The Qatari newspaper Al Watan featured a comment piece saying: "If Netanyahu agrees with the two-state proposal, Arabs need accordingly to give concessions like the status of Jerusalem and Palestinian refugees."
Israel is America's top priority
The Qatari newspaper Al Watan featured a comment piece by Ahmed Khalil who wrote: "Speaking to the American Israel Public Affairs Committee Conference, John Kerry, chairman of the Senate Foreign Relations Committee, said: 'Times may change. But one thing we know: America's support for Israel's dream and Israel's security - that will never change!' And this is what has been reiterated by US presidents all throughout the years by US presidents, starting from Harry Truman to Barack Obama."
The latest remarks by the US president Obama were about revitalising the peace process through the support of regional allies. In response to President Obama's speech, the Israeli prime minister Benjamin Netanyahu is going to deliver a speech at Bar Ilan University in Tel Aviv. He said he would present the Israelis with his government's principles regarding the peace process. "What we can expect at best from President Obama during his term is to put pressure on the Israeli government to accept the two-state solution proposal - no more, no less. If that happens, it should not be seen as an all-out achievement. The previous Israeli government had, in fact, agreed in principle on this. Yet many consider that if Netanyahu agrees with the proposal, Arabs need accordingly to give concessions like the status of Jerusalem and Palestinian refugees."
"The Lebanese election results were determined by the political outcome of the last four years more than they are the basis for the next four years," wrote Satea Noureddine in his regular column for the Lebanese daily Assafir. "The fact that most Lebanese voted against the March 8 alliance means they rejected the resistance and its arms, the relations with Syria and its complications as well as any link with Iran and its taboos."
The March 14 alliance will need to prove they can be up to the challenge and bear the "burden" of this electoral victory. But the election outcome is less likely to correct the persistent security imbalance in favour of March 8 bloc and its allies. The latter will be reluctant to admit their defeat which they may take as a personal defeat of the Lebanese Shiites who have sought expand their political role along with the Christians. What we have witnessed was an electoral revolution against the legacy of the past four years. The course of converting this breakthrough into a political revolution is still seeded with endless internal and external obstacles. Yet they can be surmounted by Lebanese democracy, which has emerged this week victorious.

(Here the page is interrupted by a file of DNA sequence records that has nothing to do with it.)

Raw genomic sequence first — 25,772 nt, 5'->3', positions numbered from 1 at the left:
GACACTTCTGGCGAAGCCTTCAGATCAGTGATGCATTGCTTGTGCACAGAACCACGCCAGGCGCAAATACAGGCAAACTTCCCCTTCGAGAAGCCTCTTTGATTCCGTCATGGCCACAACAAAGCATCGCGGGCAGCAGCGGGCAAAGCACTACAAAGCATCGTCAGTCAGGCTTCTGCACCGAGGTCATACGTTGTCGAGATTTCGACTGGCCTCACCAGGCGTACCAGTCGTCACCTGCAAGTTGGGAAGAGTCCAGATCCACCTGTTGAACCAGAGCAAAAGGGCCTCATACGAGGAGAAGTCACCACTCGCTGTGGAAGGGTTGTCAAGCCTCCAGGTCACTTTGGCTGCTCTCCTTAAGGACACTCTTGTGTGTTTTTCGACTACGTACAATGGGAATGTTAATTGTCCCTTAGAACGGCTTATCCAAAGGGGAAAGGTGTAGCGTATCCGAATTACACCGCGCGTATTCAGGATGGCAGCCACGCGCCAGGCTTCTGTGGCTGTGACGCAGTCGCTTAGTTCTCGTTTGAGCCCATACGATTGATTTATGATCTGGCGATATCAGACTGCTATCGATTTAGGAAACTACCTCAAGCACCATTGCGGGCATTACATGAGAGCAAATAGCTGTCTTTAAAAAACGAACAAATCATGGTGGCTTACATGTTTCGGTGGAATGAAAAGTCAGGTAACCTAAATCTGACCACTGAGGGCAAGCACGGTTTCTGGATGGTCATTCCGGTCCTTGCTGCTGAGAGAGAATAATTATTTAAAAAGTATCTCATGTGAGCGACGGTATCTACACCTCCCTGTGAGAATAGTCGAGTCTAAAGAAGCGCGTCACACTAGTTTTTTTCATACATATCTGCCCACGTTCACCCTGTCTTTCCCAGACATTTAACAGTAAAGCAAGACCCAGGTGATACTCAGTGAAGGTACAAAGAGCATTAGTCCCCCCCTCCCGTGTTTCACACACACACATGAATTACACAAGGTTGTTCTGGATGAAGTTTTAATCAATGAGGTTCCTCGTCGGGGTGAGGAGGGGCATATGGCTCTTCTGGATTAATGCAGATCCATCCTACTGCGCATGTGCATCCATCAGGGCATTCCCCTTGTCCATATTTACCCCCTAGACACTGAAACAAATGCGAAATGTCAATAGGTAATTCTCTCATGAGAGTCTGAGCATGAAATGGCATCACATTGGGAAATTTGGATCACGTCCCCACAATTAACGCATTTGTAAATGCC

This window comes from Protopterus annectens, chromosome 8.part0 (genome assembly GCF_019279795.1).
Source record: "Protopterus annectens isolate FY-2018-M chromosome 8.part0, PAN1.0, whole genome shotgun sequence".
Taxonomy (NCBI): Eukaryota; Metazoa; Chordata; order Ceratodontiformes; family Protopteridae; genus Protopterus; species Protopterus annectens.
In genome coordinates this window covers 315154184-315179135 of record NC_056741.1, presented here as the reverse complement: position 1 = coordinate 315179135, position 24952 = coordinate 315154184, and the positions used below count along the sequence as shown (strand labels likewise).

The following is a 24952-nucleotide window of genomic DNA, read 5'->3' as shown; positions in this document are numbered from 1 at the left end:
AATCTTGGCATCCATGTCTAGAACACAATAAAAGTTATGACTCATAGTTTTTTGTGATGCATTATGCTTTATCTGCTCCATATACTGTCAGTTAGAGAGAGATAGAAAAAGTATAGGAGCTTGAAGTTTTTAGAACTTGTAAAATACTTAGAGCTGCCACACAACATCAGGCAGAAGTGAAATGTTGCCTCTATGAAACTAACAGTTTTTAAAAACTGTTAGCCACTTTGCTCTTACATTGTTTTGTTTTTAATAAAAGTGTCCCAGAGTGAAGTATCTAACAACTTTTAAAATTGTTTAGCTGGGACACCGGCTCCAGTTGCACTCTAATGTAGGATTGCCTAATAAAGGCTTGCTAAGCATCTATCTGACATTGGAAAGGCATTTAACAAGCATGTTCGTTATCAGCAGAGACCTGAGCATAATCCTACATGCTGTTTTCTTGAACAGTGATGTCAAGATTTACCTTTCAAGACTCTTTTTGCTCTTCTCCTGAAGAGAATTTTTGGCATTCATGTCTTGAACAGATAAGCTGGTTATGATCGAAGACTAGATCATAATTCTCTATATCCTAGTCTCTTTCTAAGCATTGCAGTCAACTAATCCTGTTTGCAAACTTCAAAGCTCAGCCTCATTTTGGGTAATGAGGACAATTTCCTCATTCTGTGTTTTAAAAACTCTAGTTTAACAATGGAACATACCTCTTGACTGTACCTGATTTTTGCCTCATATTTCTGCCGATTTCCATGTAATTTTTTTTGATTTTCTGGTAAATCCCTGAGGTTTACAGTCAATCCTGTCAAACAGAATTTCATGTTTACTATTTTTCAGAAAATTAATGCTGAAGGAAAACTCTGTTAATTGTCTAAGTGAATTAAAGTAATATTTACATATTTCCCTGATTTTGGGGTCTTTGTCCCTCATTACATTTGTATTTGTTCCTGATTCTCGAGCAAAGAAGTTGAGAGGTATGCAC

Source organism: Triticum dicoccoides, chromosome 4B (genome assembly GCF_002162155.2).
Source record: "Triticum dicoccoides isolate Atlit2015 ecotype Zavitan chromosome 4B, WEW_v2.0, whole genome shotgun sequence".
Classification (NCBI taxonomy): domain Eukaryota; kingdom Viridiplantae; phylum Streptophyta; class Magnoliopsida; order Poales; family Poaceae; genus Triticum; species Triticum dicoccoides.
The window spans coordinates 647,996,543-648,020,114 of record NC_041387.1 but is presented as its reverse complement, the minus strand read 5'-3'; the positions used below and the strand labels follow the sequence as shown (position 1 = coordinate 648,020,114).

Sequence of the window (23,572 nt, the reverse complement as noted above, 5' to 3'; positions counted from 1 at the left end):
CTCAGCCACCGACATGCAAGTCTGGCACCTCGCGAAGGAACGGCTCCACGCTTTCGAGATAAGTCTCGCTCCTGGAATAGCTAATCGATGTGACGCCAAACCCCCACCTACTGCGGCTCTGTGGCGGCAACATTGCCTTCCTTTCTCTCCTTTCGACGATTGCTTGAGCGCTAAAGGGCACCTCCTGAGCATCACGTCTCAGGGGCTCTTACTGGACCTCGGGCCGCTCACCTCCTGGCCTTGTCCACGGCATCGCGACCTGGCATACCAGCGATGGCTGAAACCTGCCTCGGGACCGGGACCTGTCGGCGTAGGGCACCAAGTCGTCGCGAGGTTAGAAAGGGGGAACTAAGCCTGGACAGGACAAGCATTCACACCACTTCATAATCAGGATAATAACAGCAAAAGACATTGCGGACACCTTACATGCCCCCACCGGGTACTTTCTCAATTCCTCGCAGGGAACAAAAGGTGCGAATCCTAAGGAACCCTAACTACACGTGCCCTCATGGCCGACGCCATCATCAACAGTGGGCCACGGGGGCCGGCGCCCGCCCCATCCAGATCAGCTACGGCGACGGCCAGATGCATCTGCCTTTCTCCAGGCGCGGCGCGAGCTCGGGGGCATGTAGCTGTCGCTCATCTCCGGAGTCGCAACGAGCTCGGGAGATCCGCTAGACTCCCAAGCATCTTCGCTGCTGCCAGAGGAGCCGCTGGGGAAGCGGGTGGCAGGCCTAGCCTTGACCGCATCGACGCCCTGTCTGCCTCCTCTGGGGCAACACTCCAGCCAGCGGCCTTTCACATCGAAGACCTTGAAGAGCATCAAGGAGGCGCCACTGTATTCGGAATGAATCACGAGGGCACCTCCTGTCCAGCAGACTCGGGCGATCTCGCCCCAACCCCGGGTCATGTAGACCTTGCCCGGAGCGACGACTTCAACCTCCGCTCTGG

"I was surprised by the kind of language used during the electoral debate between the Iranian president Mahmoud Ahmadinejad and his rival Mahdi Karrubi, not only because the two contestants were involved in an argument, but because at some point they started talking about their wives and exchanging accusations of financial crimes," wrote Abdul Rahman al Rashed in an opinion piece carried by the London-based Al Sharq al Awsat.
The author admitted, however, that the televised debates had some positive aspects as they gave the international audience a different insight into Iranian political life. "They are a platform to understand what is said in a country where freedoms have increasingly been strangled since Mr Ahmadinejad took power." Mr Karrubi was aware that the current president could not defend his record, nor be convincing to the Iranian people. The poor performance of the Iranian economy and abuse of the country's resources stand as a testimony to his government's failure to fulfill its obligations towards its citizens. Mr Ahmadinejad's last resort was a preventative attack, which is the only rhetorical trick he has mastered in his public speeches and it was the one he used against his rival, even if it cost him by using populist language.
"It has been long time since Arabs have heard a speech like the one the US president Barack Obama delivered at Cairo University," wrote Dr Ahmed al Baghdadi in a opinion piece that appeared in the UAE-based Al Ittihad newspaper. "Although it brought forward nothing new, the speech was linguistically elevated and its political concepts were lucidly expressed. Why did the Arabs hail the new address?"
The writer suggested that Arabs found the new message more balanced compared to its counterparts during the last eight years. Under the former US president's administration, Arab regimes felt continuing pressure to collaborate in the global war against terror in exchange for US's changing its policy of promoting democracy and introducing political reforms. As for the Palestinian cause, Mr Obama was clear: the bonds between Israel and the US were deeply rooted and Hamas must recognise the state of Israel. He supports the two-state-solution.
Arabs, taken by the rhetorical power of words, have reacted emotionally to the speech. It seems that they have not yet learnt from past experiences. "I am wondering accordingly when will Arabs be able to make a distinction between reason and emotion as Israelis do?" * Digest compiled by Moustapha Elmouloudi firstname.lastname@example.org